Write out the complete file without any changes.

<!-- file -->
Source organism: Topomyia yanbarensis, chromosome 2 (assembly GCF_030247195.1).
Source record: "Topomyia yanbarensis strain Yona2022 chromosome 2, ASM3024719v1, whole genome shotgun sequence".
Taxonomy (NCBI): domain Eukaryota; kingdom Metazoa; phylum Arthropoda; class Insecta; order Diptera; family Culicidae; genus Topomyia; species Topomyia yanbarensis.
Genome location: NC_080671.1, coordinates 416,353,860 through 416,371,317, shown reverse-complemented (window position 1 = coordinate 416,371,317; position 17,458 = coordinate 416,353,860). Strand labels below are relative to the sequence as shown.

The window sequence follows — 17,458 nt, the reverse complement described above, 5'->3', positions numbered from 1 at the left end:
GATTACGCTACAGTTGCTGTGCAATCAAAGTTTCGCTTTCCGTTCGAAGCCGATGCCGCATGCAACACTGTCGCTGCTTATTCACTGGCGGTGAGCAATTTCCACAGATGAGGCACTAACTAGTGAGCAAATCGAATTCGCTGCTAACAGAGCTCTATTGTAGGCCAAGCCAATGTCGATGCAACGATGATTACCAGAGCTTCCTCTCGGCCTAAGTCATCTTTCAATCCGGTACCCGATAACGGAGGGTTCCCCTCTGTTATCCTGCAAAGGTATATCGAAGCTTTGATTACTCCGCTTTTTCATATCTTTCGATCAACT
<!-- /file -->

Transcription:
Source organism: Topomyia yanbarensis, chromosome 2 (assembly GCF_030247195.1).
Source record: "Topomyia yanbarensis strain Yona2022 chromosome 2, ASM3024719v1, whole genome shotgun sequence".
Taxonomy (NCBI): domain Eukaryota; kingdom Metazoa; phylum Arthropoda; class Insecta; order Diptera; family Culicidae; genus Topomyia; species Topomyia yanbarensis.
Genome location: NC_080671.1, coordinates 416,353,860 through 416,371,317, shown reverse-complemented (window position 1 = coordinate 416,371,317; position 17,458 = coordinate 416,353,860). Strand labels below are relative to the sequence as shown.

The window sequence follows — 17,458 nt, the reverse complement described above, 5'->3', positions numbered from 1 at the left end:
GATTACGCTACAGTTGCTGTGCAATCAAAGTTTCGCTTTCCGTTCGAAGCCGATGCCGCATGCAACACTGTCGCTGCTTATTCACTGGCGGTGAGCAATTTCCACAGATGAGGCACTAACTAGTGAGCAAATCGAATTCGCTGCTAACAGAGCTCTATTGTAGGCCAAGCCAATGTCGATGCAACGATGATTACCAGAGCTTCCTCTCGGCCTAAGTCATCTTTCAATCCGGTACCCGATAACGGAGGGTTCCCCTCTGTTATCCTGCAAAGGTATATCGAAGCTTTGATTACTCCGCTTTTTCATATCTTTCGATCAACT